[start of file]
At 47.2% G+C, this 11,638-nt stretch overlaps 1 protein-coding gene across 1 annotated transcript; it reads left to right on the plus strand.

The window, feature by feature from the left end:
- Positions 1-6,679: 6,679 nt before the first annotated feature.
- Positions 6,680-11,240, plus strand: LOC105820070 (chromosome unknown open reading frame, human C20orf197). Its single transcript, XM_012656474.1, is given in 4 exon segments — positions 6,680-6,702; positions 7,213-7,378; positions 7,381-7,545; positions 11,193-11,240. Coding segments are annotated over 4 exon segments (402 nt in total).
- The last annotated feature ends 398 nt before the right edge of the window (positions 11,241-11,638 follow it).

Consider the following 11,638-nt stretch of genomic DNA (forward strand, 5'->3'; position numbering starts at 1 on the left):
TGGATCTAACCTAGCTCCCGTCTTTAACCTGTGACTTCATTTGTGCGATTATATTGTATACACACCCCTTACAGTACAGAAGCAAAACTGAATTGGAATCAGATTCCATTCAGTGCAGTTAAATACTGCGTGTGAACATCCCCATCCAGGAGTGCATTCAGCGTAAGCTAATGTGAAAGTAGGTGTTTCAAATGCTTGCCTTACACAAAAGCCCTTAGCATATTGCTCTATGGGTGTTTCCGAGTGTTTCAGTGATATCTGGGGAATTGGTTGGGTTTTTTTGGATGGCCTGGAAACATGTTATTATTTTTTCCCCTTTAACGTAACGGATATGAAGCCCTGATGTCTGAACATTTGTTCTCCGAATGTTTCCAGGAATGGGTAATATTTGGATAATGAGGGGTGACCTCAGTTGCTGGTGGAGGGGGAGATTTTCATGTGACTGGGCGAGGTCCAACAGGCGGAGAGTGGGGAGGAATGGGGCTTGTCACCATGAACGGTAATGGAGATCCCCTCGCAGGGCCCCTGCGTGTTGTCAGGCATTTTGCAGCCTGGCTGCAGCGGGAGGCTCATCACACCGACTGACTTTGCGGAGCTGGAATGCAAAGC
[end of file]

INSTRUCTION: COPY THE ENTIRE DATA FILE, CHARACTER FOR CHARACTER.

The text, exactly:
At 47.2% G+C, this 11,638-nt stretch overlaps 1 protein-coding gene across 1 annotated transcript; it reads left to right on the plus strand.

The window, feature by feature from the left end:
- Positions 1-6,679: 6,679 nt before the first annotated feature.
- Positions 6,680-11,240, plus strand: LOC105820070 (chromosome unknown open reading frame, human C20orf197). Its single transcript, XM_012656474.1, is given in 4 exon segments — positions 6,680-6,702; positions 7,213-7,378; positions 7,381-7,545; positions 11,193-11,240. Coding segments are annotated over 4 exon segments (402 nt in total).
- The last annotated feature ends 398 nt before the right edge of the window (positions 11,241-11,638 follow it).

Consider the following 11,638-nt stretch of genomic DNA (forward strand, 5'->3'; position numbering starts at 1 on the left):
TGGATCTAACCTAGCTCCCGTCTTTAACCTGTGACTTCATTTGTGCGATTATATTGTATACACACCCCTTACAGTACAGAAGCAAAACTGAATTGGAATCAGATTCCATTCAGTGCAGTTAAATACTGCGTGTGAACATCCCCATCCAGGAGTGCATTCAGCGTAAGCTAATGTGAAAGTAGGTGTTTCAAATGCTTGCCTTACACAAAAGCCCTTAGCATATTGCTCTATGGGTGTTTCCGAGTGTTTCAGTGATATCTGGGGAATTGGTTGGGTTTTTTTGGATGGCCTGGAAACATGTTATTATTTTTTCCCCTTTAACGTAACGGATATGAAGCCCTGATGTCTGAACATTTGTTCTCCGAATGTTTCCAGGAATGGGTAATATTTGGATAATGAGGGGTGACCTCAGTTGCTGGTGGAGGGGGAGATTTTCATGTGACTGGGCGAGGTCCAACAGGCGGAGAGTGGGGAGGAATGGGGCTTGTCACCATGAACGGTAATGGAGATCCCCTCGCAGGGCCCCTGCGTGTTGTCAGGCATTTTGCAGCCTGGCTGCAGCGGGAGGCTCATCACACCGACTGACTTTGCGGAGCTGGAATGCAAAGC